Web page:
Less Active Dementia Patients Have Lower Quality of Life
the Psychiatry Advisor take:
Patients with dementia who live in long-term care facilities often have very low levels of activity, strongly contributing to a low quality of life, according to research presented at a research conference in Australia.
Researchers also found that family members and staff tended to be pessimistic about how capable dementia patients were of engaging in meaningful activities.
Wendy Moyle, PhD, from the Menzies Health Institute of Queensland at Griffith University, explained that just because people with dementia are cognitively impaired doesn’t mean that they should miss out on engagement with an activity.
Researchers measured participation levels in 15 leisure activities from 53 residential aged care facilities in Australia. For the 191 residents who were able to rate themselves, the average score was 11.4 on a scale of 0 to 30. The average score from 435 staff members was 9.6, and the average score from family members was 7.
The researchers also tested participants’ cognitive impairment and found that it was not related to how they assessed their participation in activities.
“There appears to be a wrongly held assumption by staff and family that people with severe or late stage dementia are not capable of leisure activity or that they do not require the stimulation of activities. However we can see that although these people see themselves as having low ability, they have the capacity for a lot more,” said Dr. Moyle.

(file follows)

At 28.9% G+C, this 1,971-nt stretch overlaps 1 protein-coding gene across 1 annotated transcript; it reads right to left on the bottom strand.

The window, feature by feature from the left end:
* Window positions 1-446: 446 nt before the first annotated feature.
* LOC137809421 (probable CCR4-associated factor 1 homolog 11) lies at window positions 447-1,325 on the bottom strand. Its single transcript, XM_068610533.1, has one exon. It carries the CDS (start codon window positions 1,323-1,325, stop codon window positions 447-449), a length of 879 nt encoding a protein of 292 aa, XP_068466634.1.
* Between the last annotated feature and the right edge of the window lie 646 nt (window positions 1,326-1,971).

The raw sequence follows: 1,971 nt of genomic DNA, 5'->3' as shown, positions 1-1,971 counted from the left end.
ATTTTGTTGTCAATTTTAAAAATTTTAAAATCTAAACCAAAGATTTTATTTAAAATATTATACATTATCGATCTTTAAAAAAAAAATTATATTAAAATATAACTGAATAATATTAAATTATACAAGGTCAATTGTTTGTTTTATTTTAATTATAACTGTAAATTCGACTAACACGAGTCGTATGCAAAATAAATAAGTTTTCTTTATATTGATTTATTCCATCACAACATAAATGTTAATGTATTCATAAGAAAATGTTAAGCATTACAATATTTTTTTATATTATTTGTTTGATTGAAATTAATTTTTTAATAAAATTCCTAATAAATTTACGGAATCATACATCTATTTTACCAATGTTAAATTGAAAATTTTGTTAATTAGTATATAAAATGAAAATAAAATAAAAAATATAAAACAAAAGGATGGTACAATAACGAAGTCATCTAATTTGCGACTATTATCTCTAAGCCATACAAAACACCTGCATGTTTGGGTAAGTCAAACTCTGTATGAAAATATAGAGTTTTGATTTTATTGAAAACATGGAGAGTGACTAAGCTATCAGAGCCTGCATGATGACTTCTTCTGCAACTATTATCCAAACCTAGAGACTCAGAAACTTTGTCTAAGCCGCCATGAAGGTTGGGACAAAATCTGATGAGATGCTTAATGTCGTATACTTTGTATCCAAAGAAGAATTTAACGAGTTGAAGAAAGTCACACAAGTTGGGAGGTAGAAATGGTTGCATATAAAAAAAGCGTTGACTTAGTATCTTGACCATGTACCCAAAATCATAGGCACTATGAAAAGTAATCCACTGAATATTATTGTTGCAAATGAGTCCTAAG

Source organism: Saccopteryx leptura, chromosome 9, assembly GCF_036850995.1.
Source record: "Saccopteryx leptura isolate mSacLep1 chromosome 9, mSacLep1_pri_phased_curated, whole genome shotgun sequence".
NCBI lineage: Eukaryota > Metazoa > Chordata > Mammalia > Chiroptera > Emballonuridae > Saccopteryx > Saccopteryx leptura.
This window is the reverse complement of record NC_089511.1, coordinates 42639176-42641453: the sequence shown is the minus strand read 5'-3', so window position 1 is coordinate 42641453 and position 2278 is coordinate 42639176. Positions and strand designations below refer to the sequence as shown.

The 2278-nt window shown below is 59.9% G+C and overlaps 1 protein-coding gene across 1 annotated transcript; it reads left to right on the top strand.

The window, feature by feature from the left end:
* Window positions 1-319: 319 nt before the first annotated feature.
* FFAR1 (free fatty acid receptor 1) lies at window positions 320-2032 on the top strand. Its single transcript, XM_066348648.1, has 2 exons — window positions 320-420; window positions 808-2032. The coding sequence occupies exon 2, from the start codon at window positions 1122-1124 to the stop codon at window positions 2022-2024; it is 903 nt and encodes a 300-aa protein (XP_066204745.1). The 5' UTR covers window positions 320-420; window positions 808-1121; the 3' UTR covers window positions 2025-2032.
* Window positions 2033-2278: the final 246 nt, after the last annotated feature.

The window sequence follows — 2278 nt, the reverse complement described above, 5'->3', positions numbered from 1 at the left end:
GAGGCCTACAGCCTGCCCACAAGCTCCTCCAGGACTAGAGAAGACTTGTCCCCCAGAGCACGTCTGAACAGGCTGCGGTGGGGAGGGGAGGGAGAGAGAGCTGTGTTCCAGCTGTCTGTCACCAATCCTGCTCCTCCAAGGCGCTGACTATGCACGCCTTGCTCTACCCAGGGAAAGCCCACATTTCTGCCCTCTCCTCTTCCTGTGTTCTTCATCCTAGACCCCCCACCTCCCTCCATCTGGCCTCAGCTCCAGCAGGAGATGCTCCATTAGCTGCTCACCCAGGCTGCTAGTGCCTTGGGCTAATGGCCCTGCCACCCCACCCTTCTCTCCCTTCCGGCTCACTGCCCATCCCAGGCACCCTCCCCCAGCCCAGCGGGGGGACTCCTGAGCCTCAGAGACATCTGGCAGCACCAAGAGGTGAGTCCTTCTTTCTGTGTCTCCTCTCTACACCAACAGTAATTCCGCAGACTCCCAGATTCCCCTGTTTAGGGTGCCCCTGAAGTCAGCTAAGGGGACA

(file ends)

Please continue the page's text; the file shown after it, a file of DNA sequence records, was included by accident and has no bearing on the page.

Dr. Moyle suggested that higher staff-to-resident ratios should be required in care homes and that more volunteers should be integrated to provide more leisure activities.
Cognitive impairment was not related to dementia patients’ assessment of their activity participation.
Dementia patients living in long-term care often have very low levels of activity, and this strongly contributes to a low quality of life, according to a new large-scale national study by the Dementia Collaborative Research Centre and Griffith University in Australia.
The findings also show that family members and staff tend to be pessimistic regarding the capabilities of dementia patients to become engaged in meaningful activities.
The study involved 53 residential aged care facilities in Australia. The researchers measured the participation levels across 15 leisure activities for residents with dementia (five items indoors and 10 items outdoors). For the 191 residents who were able to rate their own activity, the average score was 11.4 out of 30, with zero being the lowest participation rate and 30 being the highest.
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